The Telephone Consumer Protection Act is front and center in the collections industry last month, following the ruling from the Ninth Circuit Court of Appeals in /Marks v. Crunch San Diego/.
The ruling, in essence, determined that an automated telephone dialing system is any equipment that “stores telephone numbers to be called, whether or not those numbers have been generated by a random or sequential number generator.” The ruling from the court overturned a lower court ruling and vastly expanded what defines an autodialer. For the ARM industry, there have been a ton of questions -- but few answers -- about what is allowed and not allowed following the ruling.
Any kind of remedy, be it a Supreme Court opinion (the Ninth Circuit's ruling created a split at the Appeals Court level about the definition of an autodialer, which is usually a pre-requisite for the Supreme Court to hear arguments in a case), or a new forthcoming rule from the Federal Communications Commission, is years off on the horizon. The ARM industry will be forced to deal with a convoluted compliance quilt for the foreseeable future.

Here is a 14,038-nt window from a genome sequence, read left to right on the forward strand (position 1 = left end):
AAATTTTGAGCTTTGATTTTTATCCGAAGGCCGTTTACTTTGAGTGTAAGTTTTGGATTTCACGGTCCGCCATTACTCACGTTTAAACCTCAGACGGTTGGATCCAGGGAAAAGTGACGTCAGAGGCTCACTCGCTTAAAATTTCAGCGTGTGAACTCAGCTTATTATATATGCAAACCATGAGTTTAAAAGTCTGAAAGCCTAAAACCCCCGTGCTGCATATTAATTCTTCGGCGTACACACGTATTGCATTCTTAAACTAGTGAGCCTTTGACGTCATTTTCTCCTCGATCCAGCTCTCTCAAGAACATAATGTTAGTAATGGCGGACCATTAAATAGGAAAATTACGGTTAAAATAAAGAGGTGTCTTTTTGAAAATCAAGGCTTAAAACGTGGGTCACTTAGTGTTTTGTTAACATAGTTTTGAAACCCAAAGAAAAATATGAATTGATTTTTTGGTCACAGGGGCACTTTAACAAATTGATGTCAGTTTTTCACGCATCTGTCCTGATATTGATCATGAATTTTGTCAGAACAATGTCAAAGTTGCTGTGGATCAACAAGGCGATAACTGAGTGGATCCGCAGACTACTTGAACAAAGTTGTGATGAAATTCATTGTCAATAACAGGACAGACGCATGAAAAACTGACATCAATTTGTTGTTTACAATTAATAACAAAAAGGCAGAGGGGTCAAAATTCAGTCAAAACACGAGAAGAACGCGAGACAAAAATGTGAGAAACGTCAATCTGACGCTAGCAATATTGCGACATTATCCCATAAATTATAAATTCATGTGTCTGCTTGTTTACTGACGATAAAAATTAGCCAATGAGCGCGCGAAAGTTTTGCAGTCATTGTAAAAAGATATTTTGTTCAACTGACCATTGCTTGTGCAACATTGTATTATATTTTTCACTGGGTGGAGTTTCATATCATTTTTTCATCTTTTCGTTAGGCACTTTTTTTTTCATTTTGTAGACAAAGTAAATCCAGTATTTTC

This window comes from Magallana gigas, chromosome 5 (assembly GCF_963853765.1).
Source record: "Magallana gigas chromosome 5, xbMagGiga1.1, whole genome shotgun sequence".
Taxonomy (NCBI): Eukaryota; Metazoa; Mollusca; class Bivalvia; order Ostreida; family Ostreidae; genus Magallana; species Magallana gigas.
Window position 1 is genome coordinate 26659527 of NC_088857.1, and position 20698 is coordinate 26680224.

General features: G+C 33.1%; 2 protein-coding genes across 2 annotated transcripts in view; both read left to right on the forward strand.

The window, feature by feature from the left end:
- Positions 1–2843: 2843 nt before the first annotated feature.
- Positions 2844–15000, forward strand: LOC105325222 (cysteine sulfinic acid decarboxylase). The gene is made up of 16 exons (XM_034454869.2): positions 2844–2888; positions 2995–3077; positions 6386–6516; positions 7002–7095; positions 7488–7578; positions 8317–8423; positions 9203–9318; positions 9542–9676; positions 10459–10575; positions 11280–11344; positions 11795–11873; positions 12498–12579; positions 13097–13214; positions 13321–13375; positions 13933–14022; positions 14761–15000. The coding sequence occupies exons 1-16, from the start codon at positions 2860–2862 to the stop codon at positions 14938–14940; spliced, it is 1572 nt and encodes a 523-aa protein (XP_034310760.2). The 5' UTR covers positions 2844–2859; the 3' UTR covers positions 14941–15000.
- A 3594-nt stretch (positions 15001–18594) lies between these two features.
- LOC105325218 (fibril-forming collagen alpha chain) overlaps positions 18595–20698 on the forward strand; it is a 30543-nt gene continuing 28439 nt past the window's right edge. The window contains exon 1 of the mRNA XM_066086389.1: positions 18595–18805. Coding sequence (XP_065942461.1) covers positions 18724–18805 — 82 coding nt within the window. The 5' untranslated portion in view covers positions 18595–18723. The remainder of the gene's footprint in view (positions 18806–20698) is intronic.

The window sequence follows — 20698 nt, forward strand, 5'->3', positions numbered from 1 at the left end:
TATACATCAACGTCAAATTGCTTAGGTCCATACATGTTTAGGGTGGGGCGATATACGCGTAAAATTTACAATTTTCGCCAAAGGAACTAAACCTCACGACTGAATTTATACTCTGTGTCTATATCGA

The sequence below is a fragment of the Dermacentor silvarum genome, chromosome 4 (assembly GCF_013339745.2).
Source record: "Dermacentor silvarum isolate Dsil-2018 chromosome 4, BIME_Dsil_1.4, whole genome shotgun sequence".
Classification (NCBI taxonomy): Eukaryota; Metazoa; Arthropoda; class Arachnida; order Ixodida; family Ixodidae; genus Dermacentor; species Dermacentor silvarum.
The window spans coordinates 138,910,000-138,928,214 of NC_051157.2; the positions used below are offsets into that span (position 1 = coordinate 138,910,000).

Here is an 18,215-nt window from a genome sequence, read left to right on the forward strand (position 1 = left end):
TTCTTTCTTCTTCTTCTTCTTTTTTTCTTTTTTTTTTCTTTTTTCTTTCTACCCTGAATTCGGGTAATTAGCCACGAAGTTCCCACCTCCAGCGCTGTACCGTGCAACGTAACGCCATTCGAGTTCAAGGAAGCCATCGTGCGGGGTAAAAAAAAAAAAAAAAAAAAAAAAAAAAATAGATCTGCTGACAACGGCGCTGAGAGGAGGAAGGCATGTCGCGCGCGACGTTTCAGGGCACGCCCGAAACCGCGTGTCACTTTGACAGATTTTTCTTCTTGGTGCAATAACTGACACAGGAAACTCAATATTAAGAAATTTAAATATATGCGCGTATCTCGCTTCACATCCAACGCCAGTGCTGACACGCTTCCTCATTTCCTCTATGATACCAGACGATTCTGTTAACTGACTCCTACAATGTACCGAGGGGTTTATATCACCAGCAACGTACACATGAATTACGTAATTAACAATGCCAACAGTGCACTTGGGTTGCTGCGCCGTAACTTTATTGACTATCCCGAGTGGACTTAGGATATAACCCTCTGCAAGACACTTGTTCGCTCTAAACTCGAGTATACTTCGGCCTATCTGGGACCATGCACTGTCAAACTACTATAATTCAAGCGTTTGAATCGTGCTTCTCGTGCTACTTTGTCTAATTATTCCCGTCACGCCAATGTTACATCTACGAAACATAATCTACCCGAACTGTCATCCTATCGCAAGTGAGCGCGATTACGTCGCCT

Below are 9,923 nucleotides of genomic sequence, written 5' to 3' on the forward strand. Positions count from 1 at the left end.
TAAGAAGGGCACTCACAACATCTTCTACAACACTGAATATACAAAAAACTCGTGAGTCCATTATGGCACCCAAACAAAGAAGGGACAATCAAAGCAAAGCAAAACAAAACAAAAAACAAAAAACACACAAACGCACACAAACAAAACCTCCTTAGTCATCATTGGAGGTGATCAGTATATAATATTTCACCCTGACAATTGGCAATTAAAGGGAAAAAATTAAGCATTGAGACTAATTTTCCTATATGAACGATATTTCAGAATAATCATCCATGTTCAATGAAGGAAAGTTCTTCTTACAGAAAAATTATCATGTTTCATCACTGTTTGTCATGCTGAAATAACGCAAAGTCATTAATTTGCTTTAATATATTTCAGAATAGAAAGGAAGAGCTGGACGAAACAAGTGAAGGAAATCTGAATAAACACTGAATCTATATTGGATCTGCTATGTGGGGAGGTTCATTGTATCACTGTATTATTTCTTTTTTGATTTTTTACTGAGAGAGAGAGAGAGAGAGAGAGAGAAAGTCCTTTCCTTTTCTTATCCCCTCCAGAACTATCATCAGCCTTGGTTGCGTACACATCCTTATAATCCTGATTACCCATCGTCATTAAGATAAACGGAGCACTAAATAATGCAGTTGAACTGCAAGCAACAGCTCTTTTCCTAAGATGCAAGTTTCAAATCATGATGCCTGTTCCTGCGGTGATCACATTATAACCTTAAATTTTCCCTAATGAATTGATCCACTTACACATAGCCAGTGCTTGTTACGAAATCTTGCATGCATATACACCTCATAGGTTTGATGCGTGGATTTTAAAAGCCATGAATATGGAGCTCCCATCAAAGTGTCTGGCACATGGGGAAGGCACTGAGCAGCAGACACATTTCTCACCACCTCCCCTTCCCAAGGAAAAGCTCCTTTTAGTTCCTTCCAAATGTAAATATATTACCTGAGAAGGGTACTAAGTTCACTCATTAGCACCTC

When it comes to contacting individuals on their cell phones, the most important component of an effective and
compliant calling strategy is consent. If an agency has an individual's consent to contact that person on his or her
cell phone, then the agency has a lot less to worry about, as far as making sure it is complying with the TCPA. That consent should be requested, and hopefully obtained, every time an agency contacts an individual. Asking the consent question should be an embedded component of a script for any collection agency.
At a time when there are predictions that, by next year, 50% of all calls made to cell phones will be robocalls, the policies and procedures that collection agencies have in place to ensure compliance with all applicable laws and regulations, including the Telephone Consumer Protection Act, has never been more important. Plaintiff's lawyers are likely to seize on the Ninth Circuit's ruling and potentially file more lawsuits against collection agencies, accusing them of violating the TCPA. Documentation of consent, such as in the form of call recordings, are going to be essential for collection agencies to have to ensure they are complying with the law.